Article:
How can gut health affect your skin and why?

21 Feb 2019
Stefano Mirabello
Stefano Mirabello
Medical Writer
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In the past two decades, numerous studies have shown links between your gut health, your immune system, mood, mental health, autoimmune diseases, endocrine disorders, skin conditions, and cancer. As your largest organ, your skin needs as much TLC as any other body part.

More than 80 per cent of the body’s immunity is in the gastrointestinal tract, and we all have hundreds of naturally occurring microorganisms in our gut. Some of these are harmless “good bacteria” that help with digestion, while others are not so harmless “bad bacteria”, which may contribute to causing diseases. The gut is also where we make nutrients, metabolise hormones, detoxify enzymes, neutralize pathogens, and make neurotransmitters.

Can conditions like acne, rosacea, and eczema be a result/worsened/improved by bad/good gut health?

If you have an unhealthy gut, it can significantly impact your overall health and your skin care, including breakouts of spots, dry skin, psoriasis, inflammation, atopic dermatitis (eczema) and rosacea. The gut microbiome is the bacteria in your intestines that influences your overall health, especially your skin.

Skin disorders like eczema may be related to a damaged gut. If the gut flora is compromised for some time, it is possible to develop “leaky gut” syndrome. The intestines become permeable, allowing partially digested food to escape into the bloodstream. This leads to inflammation, which manifests on the skin. Inflammation is common if you have a bad gut and usually presents symptoms including bloating/cramping, diarrhoea and sometimes blood in the stools.

The digestive tract and skin have a relationship known as the gut-skin axis. Symptoms of gut health issues can vary, and the skin can be used to measure what’s going on inside the gut. Your diet is the most important factor in getting a clear complexion because the gut microbiome, the bacteria living in your digestive system and intestines, influences your overall health, ultimately improving your complexion and giving you healthy skin.

How can we improve our gut health? Some ideas (it would be great to get comments on the below):

  • Every person is different, but diet plays a huge role. It would help if you tried to have a balanced diet including lots of plant-based foods, food which is rich in fibre because fruit, vegetables, pulses, nuts and wholegrains feed healthy bacteria
  • Highly processed foods should be avoided as they often contain ingredients that either suppress good bacteria or increase bad bacteria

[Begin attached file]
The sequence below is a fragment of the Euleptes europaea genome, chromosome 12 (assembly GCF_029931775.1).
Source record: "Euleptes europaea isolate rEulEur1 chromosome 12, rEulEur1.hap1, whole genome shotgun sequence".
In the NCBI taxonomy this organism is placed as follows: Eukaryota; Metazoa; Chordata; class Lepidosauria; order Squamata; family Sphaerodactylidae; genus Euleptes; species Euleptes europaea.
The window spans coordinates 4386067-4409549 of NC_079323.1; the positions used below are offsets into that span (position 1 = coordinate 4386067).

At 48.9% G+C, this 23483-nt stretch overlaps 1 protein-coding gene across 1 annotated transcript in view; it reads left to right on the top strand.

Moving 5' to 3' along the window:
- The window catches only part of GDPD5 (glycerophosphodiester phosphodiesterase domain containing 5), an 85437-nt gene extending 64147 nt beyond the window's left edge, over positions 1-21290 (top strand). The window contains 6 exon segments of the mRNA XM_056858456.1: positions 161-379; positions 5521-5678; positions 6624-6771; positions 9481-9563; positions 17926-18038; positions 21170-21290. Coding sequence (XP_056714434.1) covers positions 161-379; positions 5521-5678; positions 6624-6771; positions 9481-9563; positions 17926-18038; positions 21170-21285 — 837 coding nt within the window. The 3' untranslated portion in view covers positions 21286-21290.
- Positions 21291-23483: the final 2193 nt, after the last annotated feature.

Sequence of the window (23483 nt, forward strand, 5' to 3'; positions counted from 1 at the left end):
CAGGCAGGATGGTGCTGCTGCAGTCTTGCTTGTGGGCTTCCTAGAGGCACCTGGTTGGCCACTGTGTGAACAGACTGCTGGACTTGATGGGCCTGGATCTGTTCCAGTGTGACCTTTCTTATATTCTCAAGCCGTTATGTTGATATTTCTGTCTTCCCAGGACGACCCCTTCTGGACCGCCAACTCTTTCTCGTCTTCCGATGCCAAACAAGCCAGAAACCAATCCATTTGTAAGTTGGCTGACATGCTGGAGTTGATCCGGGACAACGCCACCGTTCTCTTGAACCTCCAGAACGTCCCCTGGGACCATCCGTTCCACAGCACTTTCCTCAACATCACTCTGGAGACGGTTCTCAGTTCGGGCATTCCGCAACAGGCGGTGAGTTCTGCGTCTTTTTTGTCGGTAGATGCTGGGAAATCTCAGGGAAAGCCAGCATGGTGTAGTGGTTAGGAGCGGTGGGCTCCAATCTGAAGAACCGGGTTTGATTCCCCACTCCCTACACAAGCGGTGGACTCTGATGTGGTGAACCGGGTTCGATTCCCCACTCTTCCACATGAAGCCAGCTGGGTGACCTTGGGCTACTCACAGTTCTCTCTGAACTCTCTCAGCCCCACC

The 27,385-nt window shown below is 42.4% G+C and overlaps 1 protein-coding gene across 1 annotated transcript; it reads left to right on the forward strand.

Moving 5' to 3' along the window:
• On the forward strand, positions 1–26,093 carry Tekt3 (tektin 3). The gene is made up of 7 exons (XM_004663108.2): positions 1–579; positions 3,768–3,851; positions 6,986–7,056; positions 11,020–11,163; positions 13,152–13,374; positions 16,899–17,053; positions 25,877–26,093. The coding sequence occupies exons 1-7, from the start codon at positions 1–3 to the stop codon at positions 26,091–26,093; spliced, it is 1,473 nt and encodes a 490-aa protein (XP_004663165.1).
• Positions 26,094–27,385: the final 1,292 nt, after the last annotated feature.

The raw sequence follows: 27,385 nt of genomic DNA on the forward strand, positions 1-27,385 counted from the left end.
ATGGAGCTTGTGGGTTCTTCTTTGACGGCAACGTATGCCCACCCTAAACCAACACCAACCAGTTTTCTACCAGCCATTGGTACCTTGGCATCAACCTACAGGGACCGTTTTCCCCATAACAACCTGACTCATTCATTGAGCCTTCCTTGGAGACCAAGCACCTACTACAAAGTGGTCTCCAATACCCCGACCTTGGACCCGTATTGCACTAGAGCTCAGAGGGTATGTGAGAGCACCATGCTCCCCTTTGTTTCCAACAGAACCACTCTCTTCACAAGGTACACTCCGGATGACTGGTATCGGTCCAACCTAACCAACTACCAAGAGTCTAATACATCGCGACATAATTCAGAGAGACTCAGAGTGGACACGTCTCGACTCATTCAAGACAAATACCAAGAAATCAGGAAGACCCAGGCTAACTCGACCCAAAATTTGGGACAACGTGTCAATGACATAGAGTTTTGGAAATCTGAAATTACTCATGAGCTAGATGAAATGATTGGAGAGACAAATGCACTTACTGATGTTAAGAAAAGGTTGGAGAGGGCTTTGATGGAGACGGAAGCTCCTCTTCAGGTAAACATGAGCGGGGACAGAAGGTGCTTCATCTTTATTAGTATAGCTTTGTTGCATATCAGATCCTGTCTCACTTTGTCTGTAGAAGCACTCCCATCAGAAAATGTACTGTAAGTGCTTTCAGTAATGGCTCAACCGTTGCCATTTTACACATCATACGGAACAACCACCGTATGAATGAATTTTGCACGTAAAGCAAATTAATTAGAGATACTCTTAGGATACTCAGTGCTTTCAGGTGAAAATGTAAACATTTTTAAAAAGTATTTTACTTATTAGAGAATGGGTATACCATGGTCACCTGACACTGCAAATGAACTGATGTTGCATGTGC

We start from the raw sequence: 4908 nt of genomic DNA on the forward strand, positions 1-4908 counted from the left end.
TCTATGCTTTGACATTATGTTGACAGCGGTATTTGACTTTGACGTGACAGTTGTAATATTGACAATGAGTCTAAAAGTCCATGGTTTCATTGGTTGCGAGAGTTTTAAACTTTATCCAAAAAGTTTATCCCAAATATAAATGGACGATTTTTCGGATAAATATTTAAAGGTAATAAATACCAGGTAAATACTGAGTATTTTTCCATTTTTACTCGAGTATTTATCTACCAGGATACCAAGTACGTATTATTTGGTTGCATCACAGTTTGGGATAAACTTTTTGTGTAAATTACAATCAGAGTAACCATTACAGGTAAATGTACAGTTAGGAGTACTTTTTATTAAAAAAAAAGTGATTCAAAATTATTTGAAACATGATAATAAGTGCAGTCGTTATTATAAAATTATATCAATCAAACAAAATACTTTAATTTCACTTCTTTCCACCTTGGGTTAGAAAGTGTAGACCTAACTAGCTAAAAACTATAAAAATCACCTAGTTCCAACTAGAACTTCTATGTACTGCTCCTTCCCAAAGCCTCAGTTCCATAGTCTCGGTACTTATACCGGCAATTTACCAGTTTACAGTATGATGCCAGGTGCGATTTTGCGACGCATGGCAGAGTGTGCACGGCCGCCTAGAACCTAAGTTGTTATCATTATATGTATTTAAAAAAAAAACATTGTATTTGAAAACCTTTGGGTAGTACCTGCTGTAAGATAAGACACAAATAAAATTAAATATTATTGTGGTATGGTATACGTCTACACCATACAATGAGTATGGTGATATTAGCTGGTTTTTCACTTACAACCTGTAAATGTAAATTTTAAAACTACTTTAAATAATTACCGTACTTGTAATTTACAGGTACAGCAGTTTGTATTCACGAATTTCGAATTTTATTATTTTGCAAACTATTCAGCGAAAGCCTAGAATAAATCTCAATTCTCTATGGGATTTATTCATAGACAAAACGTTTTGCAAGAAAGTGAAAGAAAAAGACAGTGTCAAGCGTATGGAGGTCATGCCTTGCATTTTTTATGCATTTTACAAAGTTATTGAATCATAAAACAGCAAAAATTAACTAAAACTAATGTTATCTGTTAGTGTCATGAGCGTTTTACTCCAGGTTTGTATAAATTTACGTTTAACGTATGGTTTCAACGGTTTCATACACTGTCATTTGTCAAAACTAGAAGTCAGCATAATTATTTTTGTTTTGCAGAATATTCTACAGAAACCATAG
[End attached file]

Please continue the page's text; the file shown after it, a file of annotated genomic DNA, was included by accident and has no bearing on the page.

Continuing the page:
• Being exposed to harmful environments can have an impact on your gut health
  • Extra-virgin olive oil contains the highest number of microbe-friendly polyphenols
  • Artichokes, lettuce, chicory, leeks, shallots, onions and garlic are all helpful to gut bacteria
  • Exercise promotes the movement of the gut
  • Try not to get too stressed or anxious. If you suffer from anxiety and/or depression, this can impact your gut health and make problems worse

By consuming fibre daily, your gut microbes ferment the fibre as they feed on it. This creates anti-inflammatory compounds called short-chain fatty acids that are essential for skin, metabolic, brain, and immune health.

Probiotics supplements – can this work/how?

Probiotics are live bacteria and yeasts that are good for your health, especially your digestive system. Everyone’s body is full of bacteria, both good bacteria and bad bacteria. Probiotics are often called good or helpful because they help you keep a healthy gut.

Probiotics have been proven to have health benefits. These include Lactobacillus, Bifidobacterium, Saccharomyces, Enterococcus, Streptococcus, Bacillus, Akkermansia and their associated species and strains.

Adding a prebiotic supplement to your diet may be a great way to improve your gut health too. Prebiotics provide food to promote the growth of beneficial bacteria in the gut. Prebiotic fibre modulation of the gut microbiota improves risk factors for obesity and metabolic syndrome.

Antibiotics – important to take probiotics when taking them? Why in terms of health/skin health?

The gut microbiome contains bacteria, yeast and other microbiota in a state of balance with each other. An unhealthy gut, or dysbiosis, occurs when these microorganisms are out of balance, e.g. after taking antibiotics. Your microbial gut bacteria levels might be lower than your gut yeast and other microorganisms. An unhealthy gut can manifest in many ways, such as tiredness and disturbed sleep. An unhealthy gut is visible through the appearance of your skin. Eczema, acne, inflammation, and oily skin are all signs of an unhealthy gut.

Eating/drinking fermented food/drinks?

What you put into your body regarding food and nutrients can have a huge impact on your gut. What you eat isn’t just nutrition for you. It also feeds the trillions of bacteria that live in your gut.

Reducing the amount of processed, high-sugar, and high-fat foods can contribute to better gut health. Additionally, eating plenty of plant-based foods and lean protein can positively impact your gut. A diet high in fibre has been shown to contribute tremendously to a healthy gut microbiome.

Good bacteria in fermented products have been linked to improving digestion, boosting immunity and promoting a healthy weight. Fermented foods include yoghurt, kimchi, sauerkraut, tempeh, miso, and kefir. These are rich in probiotics, and the bacteria grow during the fermentation process.

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